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Journalist says she'd rather be in ​virus-ravaged Italy than in Trump-led US during the coronavirus outbreak. Her reason is not great.

What's keeping her?

Photo by Stefano Guidi/Getty Images

In Italy, the health care system is reeling as the novel coronavirus has infected over 15,000 and killed more than 1,000 people. Doctors — simply unable to provide care for everyone — have reportedly been forced to operate under a utilitarian system of choosing which patients to treat, electing in some cases to leave the elderly to die without care.

Yet the Intercept's Alice Speri says she would rather be weathering the outbreak there than in the United States under President Donald Trump's leadership. In fact, she says that while many have been frantically looking for flights back to the U.S., she has been scanning flight trackers in hopes of making the opposite trip.

Why, you might ask? Here's her answer:

Even as the death toll back home continues to climb and the lockdown gets stricter by the day, I would much rather weather this pandemic in Italy than here. I just can't shake the terror that the United States, my adopted country, is fundamentally unequipped to handle what lies ahead.

In the U.S., despite weeks of notice, officials are scrambling to get a grip on a quickly approaching disaster. Trump's press conference last night was the most terrifying public statement I have ever heard, even from him. Days ago, as the number of infections rose at home, I began hearing about friends of friends here in New York who were struggling to get tested despite worsening symptoms. And yet as cases multiply in the U.S., the number of people tested here remains abysmally low. No one knows what's coming, but we know far less here in the U.S. than people do back home.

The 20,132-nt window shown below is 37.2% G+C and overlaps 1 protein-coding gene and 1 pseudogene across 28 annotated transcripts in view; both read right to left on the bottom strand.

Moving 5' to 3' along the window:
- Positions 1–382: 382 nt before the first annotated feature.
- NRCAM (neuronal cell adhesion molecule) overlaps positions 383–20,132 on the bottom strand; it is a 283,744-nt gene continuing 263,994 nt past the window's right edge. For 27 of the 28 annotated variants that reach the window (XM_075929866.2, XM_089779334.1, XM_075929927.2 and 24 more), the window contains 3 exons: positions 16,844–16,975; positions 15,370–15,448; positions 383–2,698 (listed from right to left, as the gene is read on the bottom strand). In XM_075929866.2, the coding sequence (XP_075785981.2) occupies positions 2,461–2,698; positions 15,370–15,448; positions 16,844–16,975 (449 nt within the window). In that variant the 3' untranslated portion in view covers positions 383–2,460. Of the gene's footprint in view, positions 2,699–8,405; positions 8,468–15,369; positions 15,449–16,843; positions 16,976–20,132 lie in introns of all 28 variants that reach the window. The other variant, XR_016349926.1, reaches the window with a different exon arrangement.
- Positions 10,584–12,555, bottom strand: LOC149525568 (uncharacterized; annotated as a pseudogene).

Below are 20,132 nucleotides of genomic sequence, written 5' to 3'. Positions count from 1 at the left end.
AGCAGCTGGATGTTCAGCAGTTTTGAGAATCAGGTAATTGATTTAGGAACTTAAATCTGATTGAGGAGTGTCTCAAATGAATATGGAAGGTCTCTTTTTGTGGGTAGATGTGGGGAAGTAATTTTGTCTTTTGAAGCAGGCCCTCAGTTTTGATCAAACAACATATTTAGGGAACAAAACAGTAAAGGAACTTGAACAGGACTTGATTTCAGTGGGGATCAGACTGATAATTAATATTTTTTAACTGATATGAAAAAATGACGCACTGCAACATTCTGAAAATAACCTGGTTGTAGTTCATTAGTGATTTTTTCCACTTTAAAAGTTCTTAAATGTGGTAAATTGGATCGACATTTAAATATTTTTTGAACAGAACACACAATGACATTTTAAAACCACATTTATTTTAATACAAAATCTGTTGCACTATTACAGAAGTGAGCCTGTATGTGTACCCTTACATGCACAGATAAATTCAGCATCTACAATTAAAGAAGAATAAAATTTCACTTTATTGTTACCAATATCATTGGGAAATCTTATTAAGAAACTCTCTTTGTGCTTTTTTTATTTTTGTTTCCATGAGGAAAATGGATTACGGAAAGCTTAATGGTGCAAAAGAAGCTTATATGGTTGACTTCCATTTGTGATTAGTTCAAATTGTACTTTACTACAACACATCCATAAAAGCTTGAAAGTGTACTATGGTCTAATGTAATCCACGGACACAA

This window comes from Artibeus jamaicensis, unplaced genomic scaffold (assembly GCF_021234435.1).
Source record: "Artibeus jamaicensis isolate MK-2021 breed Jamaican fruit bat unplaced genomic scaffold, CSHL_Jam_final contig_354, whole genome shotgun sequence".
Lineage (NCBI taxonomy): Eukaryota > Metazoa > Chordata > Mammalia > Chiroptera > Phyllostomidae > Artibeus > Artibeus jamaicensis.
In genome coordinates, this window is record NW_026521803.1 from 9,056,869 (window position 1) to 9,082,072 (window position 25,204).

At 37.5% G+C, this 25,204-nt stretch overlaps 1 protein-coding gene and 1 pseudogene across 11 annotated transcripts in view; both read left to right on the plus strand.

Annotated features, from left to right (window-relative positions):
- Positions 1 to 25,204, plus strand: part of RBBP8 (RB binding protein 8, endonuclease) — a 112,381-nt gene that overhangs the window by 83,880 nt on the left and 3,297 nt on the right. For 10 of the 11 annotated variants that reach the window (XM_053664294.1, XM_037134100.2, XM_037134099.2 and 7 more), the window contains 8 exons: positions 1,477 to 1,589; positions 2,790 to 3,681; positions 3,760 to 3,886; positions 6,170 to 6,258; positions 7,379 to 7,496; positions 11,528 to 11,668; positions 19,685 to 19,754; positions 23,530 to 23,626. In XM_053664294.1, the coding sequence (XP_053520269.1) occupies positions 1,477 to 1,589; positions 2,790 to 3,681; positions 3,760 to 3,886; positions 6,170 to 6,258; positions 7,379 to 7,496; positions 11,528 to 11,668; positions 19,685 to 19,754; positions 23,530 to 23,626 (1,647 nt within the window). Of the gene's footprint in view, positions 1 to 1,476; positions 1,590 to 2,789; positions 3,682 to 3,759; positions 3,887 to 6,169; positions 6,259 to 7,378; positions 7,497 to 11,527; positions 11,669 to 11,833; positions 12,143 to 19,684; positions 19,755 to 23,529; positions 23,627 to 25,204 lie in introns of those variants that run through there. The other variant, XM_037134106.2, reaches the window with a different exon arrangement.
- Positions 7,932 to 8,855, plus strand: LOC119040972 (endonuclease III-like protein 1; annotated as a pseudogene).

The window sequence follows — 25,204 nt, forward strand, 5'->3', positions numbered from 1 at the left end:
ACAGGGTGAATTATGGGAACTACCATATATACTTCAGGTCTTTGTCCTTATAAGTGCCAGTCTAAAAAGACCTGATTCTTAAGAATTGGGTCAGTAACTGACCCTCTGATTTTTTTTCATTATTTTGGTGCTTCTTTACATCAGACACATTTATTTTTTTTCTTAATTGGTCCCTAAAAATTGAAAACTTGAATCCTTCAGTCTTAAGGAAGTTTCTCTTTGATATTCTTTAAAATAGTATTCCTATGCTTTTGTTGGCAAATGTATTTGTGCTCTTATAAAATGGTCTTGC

Moreover, despite Speri's terror at Trump's leadership, perhaps an even stronger motive for her to ditch America and take flight for Italy is the tempting allure of socialized health care.

"It is a tragic irony that a public health emergency unlike anything we have seen in generations would come as Americans are constantly told that the idea of health care as a fundamental right is entitled, radical, crazy talk," Speri argues. "What is crazy, to anyone outside the United States, is that it's even a question."

She goes on to suggest that while Italians may be getting infected by the thousands, dying by the hundreds, and worrying about whether the hospitals can keep up with the rampant spread of the virus, at least they can get tested for free.

"Italians don't have to worry that tests won't be available, or that they'll have to pay for those tests, or for any of their care," she says. "They don't have to fear that if they seek help now, they'll get a surprise bill later or that medical costs will bankrupt them."

Twitchy, in its coverage of the opinion piece, sums up Speri's argument like this: "I'd rather get sick so I can take advantage of socialized health care."

Many on Twitter predictably reacted with amusement to Speri's hot take:

  • "Don't let the door hit ya where the good Lord split ya."
  • "It's been a week and you haven't found a flight yet?"
  • "There have been dumb takes. This is all of them."
  • "Could you move there permanently? Thanks."
  • "Do you have a GoFundMe?"
  • "I love all the fun creative ways people virtue signal these days!"
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